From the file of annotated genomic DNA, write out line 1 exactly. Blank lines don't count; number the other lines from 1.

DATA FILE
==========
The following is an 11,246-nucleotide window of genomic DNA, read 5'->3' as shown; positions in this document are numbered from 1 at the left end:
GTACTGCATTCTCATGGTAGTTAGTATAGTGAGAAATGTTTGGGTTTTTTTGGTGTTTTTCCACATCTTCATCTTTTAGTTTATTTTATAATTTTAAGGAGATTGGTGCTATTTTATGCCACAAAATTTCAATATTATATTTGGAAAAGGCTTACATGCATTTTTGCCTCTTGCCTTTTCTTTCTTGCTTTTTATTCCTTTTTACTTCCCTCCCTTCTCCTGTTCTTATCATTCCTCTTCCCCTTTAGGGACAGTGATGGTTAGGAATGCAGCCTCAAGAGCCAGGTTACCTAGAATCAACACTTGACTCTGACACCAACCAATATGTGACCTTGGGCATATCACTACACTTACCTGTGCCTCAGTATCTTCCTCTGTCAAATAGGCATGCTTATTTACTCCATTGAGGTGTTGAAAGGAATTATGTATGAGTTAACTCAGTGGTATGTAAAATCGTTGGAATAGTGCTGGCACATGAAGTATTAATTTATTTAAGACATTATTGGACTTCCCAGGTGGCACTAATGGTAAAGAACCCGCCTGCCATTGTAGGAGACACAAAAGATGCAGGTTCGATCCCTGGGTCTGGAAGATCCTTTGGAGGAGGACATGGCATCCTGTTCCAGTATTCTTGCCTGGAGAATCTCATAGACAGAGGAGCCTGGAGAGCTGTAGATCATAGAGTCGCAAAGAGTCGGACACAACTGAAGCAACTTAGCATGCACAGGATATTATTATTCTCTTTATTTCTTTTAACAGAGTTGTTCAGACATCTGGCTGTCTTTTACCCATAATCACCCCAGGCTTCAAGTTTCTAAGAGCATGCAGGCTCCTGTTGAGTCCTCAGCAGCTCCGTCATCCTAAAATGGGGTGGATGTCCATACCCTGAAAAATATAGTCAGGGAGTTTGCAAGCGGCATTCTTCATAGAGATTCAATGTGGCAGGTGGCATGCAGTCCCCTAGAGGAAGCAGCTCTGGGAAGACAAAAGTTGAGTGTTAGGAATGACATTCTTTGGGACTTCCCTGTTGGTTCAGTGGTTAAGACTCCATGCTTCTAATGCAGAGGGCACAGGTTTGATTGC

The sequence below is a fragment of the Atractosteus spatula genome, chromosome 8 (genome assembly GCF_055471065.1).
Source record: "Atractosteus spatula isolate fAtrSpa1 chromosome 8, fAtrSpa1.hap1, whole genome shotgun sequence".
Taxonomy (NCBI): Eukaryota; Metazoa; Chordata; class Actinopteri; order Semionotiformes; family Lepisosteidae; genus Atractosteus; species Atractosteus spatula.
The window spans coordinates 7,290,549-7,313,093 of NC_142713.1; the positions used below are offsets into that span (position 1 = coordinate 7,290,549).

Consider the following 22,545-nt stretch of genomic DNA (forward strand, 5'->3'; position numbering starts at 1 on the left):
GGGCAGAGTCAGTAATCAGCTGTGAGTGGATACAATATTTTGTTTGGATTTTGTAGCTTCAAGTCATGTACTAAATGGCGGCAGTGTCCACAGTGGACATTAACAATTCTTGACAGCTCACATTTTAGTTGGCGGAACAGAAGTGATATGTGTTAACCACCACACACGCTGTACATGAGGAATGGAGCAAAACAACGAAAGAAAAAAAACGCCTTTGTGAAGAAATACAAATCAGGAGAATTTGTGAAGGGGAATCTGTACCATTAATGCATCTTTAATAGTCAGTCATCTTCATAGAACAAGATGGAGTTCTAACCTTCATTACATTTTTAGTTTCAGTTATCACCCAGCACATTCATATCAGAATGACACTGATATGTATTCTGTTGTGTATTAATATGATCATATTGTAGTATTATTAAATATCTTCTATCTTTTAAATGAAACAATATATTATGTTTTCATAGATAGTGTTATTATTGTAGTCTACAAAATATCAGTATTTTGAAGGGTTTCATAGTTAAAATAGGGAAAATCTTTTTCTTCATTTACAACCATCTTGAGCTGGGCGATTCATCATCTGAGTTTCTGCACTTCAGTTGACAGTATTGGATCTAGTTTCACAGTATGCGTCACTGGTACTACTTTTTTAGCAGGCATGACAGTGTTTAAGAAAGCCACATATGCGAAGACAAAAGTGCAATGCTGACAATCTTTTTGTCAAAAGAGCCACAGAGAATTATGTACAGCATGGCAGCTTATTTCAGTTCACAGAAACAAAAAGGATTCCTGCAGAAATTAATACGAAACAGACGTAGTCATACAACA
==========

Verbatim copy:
The following is an 11,246-nucleotide window of genomic DNA, read 5'->3' as shown; positions in this document are numbered from 1 at the left end: